hegemon13 says:

How is this infringement?

Wouldn’t this be a private use? As long as the person posting the video legally owned the songs, I don’t see any infringement. It is the equivalent of letting a friend listen to one of your CDs in the privacy of your house. Just because this is a digital “room,” so to speak, does not change the fact that it is private, and therefore not subject to even a performance license.

Pope Ratzo (profile) says:

I’ve had completely original videos, set to my own original music taken down the same way recently. Something very weird is going on.

The only person who can possibly claim copyright to these videos is me, and I definitely did not make a DMCA notice.

These were abstract videos with absolutely nothing that could be considered offensive, unless of course you find electronic dark ambient music offensive.

We’re going to find that there’s pressure being exerted to have any video with ANY music taken down. Even when the music is original.

Twinrova says:

I smell a copycat!

You and I disagree on some points, and I’m okay with that. But I would like to point out something obvious with this blog in hopes that maybe you’ll start understanding my “negative” stance against Corporate America.

Have you ignored the number of DMCA blogs you’ve posted in the last year?

As I’ve stated: When one business sees another getting away with something, they’re going to copy it and the result always ends up hurting consumers.

You and I both know the DMCA has massive issues, but now you’ll have a better understanding of why I challenge some of your posts regarding big business.

You now have a library of proof Corporate America is in need of major changes in the way it does “business”.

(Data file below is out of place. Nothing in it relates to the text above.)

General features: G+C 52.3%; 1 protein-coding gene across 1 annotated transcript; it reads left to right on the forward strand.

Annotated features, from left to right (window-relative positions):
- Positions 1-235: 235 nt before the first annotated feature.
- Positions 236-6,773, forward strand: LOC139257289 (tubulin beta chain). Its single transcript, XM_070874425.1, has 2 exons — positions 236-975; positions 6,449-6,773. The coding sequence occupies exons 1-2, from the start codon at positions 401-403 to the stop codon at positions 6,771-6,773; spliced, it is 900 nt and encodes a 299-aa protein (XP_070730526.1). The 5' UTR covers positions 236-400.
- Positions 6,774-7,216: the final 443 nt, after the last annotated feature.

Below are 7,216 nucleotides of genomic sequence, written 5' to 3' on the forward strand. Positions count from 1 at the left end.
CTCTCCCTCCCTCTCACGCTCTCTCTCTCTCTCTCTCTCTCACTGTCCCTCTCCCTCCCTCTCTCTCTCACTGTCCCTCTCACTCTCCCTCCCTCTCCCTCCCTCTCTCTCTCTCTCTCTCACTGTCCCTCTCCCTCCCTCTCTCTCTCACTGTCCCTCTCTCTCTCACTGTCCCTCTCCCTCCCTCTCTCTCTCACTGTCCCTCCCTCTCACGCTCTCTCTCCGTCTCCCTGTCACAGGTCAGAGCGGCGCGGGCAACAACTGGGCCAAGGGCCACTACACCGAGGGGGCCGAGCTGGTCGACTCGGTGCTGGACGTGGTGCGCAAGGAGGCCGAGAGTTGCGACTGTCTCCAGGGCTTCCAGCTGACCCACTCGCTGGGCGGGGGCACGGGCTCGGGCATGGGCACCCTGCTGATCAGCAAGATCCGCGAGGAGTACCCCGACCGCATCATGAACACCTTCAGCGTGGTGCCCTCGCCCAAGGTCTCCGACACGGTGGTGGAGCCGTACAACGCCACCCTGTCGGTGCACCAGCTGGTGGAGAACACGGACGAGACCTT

See you (objecting, I’m sure) at the next blog!

Lao Watson-Smith (user link) says:

I think it is just FB taking precautionary measures ...

This happened to me, and I found that filling out their “Counter Notification” automatically re-instated the video in question.

I belive, therefore, that it is a totally automated process in which FB identifies video or other media which contains any kind of 3rd party media embedded in it, and flags it and disables it.

If the user then contests that they are within their rights to use it then FB automatically puts it back, and that contention from the user will protect them in the future.

Although a bit annoying, I can see their point on it and it is probably quite a clever way to protect themselves against future action by the Greedy-Thieving-Bastard protectors of antiquated copy-right law!

Ric says:

Contacting Facebook

Hey Hersh, I too just found myself in the same predicament with a small movie I made. I captured video of my friends little puppy and him playing on the beach and set the best shots to a song and Facebook took down the video about a week later.

I’d like to contest their decision to take it down. I was wondering how you contacted Facebook, I can’t seem to find an email address on their site.

Susan Richardson says:

video removed and NEVER posted!

Apparently Facebook is still up to this and it’s even worse now. I posted a small video of photos of my dog, set to a newly released song by Susan Boyle which I took of a CD that I PURCHASED. Facebook refused to post the video at all, sent me the notification and even after I “accepted” the notification, the video was still never added. It was set to friends only.

laurel derksen (profile) says:

take down home videos

I just tried to put a video that I had taken in India on Facebook— just movies of elephant rides, street scenes, famous buildings of Delhi.
Then I put the slideshow to Indian music from Best Exotic Marigold Hotel,
I also was just showing to friends and it was a trip I took with a college group.
It finished and then i got a notice that it was an “infringement of copyright” and they removed it.